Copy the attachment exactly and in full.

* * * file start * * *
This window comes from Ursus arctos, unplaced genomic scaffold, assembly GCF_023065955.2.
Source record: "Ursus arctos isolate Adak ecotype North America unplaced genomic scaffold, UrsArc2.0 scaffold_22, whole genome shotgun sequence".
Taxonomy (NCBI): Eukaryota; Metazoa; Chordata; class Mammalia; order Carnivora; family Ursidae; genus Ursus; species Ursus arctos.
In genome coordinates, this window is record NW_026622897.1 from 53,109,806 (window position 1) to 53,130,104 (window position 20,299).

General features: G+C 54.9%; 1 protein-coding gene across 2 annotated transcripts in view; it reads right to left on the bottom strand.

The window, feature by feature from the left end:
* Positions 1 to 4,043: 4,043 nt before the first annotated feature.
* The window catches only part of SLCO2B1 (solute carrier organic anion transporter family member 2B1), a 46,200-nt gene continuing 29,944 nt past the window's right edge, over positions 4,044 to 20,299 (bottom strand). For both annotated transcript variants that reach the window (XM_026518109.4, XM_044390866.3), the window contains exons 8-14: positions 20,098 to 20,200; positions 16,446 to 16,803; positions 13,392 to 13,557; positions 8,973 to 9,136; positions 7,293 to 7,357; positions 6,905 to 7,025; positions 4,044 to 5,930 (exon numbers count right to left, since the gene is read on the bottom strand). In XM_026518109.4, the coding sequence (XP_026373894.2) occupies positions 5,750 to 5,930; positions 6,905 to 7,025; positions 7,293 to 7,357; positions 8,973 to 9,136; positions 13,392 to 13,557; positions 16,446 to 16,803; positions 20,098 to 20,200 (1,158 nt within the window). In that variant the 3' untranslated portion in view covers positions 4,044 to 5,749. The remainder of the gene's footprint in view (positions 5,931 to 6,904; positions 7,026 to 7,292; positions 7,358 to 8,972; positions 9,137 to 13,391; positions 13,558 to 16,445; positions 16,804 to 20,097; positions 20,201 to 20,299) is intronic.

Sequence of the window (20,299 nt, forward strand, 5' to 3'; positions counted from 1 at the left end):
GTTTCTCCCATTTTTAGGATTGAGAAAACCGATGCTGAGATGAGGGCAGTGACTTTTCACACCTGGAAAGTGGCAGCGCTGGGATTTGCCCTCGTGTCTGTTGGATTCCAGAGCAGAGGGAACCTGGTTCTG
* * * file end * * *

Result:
This window comes from Ursus arctos, unplaced genomic scaffold, assembly GCF_023065955.2.
Source record: "Ursus arctos isolate Adak ecotype North America unplaced genomic scaffold, UrsArc2.0 scaffold_22, whole genome shotgun sequence".
Taxonomy (NCBI): Eukaryota; Metazoa; Chordata; class Mammalia; order Carnivora; family Ursidae; genus Ursus; species Ursus arctos.
In genome coordinates, this window is record NW_026622897.1 from 53,109,806 (window position 1) to 53,130,104 (window position 20,299).

General features: G+C 54.9%; 1 protein-coding gene across 2 annotated transcripts in view; it reads right to left on the bottom strand.

The window, feature by feature from the left end:
* Positions 1 to 4,043: 4,043 nt before the first annotated feature.
* The window catches only part of SLCO2B1 (solute carrier organic anion transporter family member 2B1), a 46,200-nt gene continuing 29,944 nt past the window's right edge, over positions 4,044 to 20,299 (bottom strand). For both annotated transcript variants that reach the window (XM_026518109.4, XM_044390866.3), the window contains exons 8-14: positions 20,098 to 20,200; positions 16,446 to 16,803; positions 13,392 to 13,557; positions 8,973 to 9,136; positions 7,293 to 7,357; positions 6,905 to 7,025; positions 4,044 to 5,930 (exon numbers count right to left, since the gene is read on the bottom strand). In XM_026518109.4, the coding sequence (XP_026373894.2) occupies positions 5,750 to 5,930; positions 6,905 to 7,025; positions 7,293 to 7,357; positions 8,973 to 9,136; positions 13,392 to 13,557; positions 16,446 to 16,803; positions 20,098 to 20,200 (1,158 nt within the window). In that variant the 3' untranslated portion in view covers positions 4,044 to 5,749. The remainder of the gene's footprint in view (positions 5,931 to 6,904; positions 7,026 to 7,292; positions 7,358 to 8,972; positions 9,137 to 13,391; positions 13,558 to 16,445; positions 16,804 to 20,097; positions 20,201 to 20,299) is intronic.

Sequence of the window (20,299 nt, forward strand, 5' to 3'; positions counted from 1 at the left end):
GTTTCTCCCATTTTTAGGATTGAGAAAACCGATGCTGAGATGAGGGCAGTGACTTTTCACACCTGGAAAGTGGCAGCGCTGGGATTTGCCCTCGTGTCTGTTGGATTCCAGAGCAGAGGGAACCTGGTTCTG